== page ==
A neolithic archaeological site exists in Jordan. Near the capital city of Amman.
One of the most remarkable finds at Ain Ghazal is a series of plastered statues, some of which represent human figures
One of the oldest large-sized statues ever discovered. These statues are considered among the earliest examples of human sculpture. Indicative of social and artistic talents of the people who lived at in this region.
8300 to 7550 years ago was pre-pottery neolithic
Around 7000 BC the site was inhabited by 3000 people
Near the Zarqa river. Up at 720 meters. It is located Between oak park woodliand and desert steepe in the east.
As an early farming community, the ʿAin Ghazal people cultivated cereals (barley and ancient species of wheat), legumes (peas, beans, lentils and
Earlier levels at ʿAin Ghazal there are small ceramic figures that seem to have been used as personal or familial ritual figures
Figurines of both animals and people.
Anthropomorphic statues with ritual functions?
The half sized human statues are modeled in white plaster around a core of bundled twigs. The figurines have painted clothes, and hair. In some cases, ornamental tattoos or body paint.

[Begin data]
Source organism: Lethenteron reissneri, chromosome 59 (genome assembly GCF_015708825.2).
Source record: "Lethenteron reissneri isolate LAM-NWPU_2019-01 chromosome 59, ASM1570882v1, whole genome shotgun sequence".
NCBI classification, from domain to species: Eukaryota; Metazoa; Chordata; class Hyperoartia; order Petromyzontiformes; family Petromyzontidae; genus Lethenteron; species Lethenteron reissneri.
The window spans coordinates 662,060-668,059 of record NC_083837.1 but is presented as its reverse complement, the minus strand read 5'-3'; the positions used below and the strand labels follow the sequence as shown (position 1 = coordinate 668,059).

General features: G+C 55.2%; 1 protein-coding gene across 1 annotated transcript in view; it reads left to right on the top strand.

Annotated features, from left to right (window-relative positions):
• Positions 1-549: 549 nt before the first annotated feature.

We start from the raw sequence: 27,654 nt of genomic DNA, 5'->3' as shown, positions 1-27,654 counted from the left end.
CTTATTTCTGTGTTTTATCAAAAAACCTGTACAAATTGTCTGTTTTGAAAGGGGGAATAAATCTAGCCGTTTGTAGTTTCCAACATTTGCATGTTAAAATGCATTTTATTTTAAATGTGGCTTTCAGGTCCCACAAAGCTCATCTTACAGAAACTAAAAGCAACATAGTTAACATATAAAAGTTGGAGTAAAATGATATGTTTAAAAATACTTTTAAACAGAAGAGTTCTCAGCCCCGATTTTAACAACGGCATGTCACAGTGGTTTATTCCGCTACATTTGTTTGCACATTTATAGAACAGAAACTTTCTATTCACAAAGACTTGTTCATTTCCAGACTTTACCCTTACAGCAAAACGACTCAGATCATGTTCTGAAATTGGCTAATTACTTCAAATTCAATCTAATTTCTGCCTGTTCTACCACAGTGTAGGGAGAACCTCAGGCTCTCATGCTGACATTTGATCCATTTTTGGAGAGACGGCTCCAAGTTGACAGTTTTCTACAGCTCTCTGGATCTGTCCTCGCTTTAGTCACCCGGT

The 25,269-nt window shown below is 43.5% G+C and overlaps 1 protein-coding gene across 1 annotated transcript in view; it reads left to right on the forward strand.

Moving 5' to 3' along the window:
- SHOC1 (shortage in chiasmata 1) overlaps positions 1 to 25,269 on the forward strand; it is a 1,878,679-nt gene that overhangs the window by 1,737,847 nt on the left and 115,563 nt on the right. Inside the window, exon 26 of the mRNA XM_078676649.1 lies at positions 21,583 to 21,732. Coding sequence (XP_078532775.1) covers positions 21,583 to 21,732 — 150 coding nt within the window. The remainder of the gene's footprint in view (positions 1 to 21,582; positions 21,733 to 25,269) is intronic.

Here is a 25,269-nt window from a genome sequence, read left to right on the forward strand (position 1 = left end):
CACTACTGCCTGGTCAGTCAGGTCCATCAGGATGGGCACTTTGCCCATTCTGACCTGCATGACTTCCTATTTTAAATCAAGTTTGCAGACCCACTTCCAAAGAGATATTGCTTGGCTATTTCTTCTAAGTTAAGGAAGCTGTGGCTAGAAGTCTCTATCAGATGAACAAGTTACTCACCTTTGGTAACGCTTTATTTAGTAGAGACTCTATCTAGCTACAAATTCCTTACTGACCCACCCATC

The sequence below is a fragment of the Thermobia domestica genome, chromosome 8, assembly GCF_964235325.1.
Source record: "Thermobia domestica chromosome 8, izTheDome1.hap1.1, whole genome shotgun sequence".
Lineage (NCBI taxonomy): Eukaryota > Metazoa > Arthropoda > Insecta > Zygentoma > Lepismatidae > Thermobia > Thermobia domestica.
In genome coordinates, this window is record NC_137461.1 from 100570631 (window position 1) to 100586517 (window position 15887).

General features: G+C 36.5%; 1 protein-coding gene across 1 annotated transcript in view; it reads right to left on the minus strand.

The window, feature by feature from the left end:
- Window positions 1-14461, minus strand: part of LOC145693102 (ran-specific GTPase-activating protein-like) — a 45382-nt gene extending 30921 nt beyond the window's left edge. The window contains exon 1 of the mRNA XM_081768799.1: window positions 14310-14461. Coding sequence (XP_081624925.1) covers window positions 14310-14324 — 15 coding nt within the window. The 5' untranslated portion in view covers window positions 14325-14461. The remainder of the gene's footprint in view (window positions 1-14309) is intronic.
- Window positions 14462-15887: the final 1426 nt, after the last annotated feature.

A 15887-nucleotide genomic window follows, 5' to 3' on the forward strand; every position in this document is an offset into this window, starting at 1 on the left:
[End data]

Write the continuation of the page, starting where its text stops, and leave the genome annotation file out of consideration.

The site has provided valuable information about the transition from hunting and gathering to agriculture. And, the development of early urban centers. It is subject to extensive archaeological research. Preserving its historical significance and contributing to our understanding of neolithic civilizations.
Bibliography: Rollefson, G. O.; et al. (1998). “Invoking the Spirit Prehistoric religion at Ain Ghazal”. Archaeology Odyssey.
The Neolithic Period 10.200-5000 BC (Jordan) (http://doa.gov.jo/en/inside.php?src=sublinks&SlID=5027&MlID=5024) Archived (https://web.archive.org/web/20171024095741/http://doa.gov.jo/en/inside.php?src=sublinks&SlID=5027&MlID=5024#) 2017-10-24 at the Wayback Machine doa.gov.jo – Jordan Department Of Antiquities
Graeme Barker; Candice Goucher (16 April 2015). The Cambridge World History: Volume 2, A World with Agriculture, 12,000 BCE–500 CE (https://books.google.com/books?id=Ri07CQAAQBAJ&pg=PT426). Cambridge University Press. pp. 426–. ISBN 978-1-316-29778-0.